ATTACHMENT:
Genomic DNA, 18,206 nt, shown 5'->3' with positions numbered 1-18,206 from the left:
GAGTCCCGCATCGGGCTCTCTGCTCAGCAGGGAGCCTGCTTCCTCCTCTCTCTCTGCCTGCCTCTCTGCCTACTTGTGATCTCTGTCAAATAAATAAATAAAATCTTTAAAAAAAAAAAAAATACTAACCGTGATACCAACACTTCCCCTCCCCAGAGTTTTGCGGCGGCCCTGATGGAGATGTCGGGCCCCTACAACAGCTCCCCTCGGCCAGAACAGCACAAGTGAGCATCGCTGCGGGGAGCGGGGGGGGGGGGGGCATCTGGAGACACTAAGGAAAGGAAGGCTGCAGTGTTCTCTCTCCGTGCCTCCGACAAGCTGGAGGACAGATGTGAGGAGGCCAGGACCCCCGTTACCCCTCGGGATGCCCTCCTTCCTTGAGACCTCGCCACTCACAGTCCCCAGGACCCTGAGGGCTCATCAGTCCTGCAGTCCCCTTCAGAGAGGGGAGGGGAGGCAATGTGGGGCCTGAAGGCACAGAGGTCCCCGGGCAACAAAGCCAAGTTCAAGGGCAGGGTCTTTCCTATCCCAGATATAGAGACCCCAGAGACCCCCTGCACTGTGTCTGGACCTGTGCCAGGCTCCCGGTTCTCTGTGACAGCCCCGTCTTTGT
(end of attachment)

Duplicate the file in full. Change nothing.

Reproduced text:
Genomic DNA, 18,206 nt, shown 5'->3' with positions numbered 1-18,206 from the left:
GAGTCCCGCATCGGGCTCTCTGCTCAGCAGGGAGCCTGCTTCCTCCTCTCTCTCTGCCTGCCTCTCTGCCTACTTGTGATCTCTGTCAAATAAATAAATAAAATCTTTAAAAAAAAAAAAAATACTAACCGTGATACCAACACTTCCCCTCCCCAGAGTTTTGCGGCGGCCCTGATGGAGATGTCGGGCCCCTACAACAGCTCCCCTCGGCCAGAACAGCACAAGTGAGCATCGCTGCGGGGAGCGGGGGGGGGGGGGGCATCTGGAGACACTAAGGAAAGGAAGGCTGCAGTGTTCTCTCTCCGTGCCTCCGACAAGCTGGAGGACAGATGTGAGGAGGCCAGGACCCCCGTTACCCCTCGGGATGCCCTCCTTCCTTGAGACCTCGCCACTCACAGTCCCCAGGACCCTGAGGGCTCATCAGTCCTGCAGTCCCCTTCAGAGAGGGGAGGGGAGGCAATGTGGGGCCTGAAGGCACAGAGGTCCCCGGGCAACAAAGCCAAGTTCAAGGGCAGGGTCTTTCCTATCCCAGATATAGAGACCCCAGAGACCCCCTGCACTGTGTCTGGACCTGTGCCAGGCTCCCGGTTCTCTGTGACAGCCCCGTCTTTGT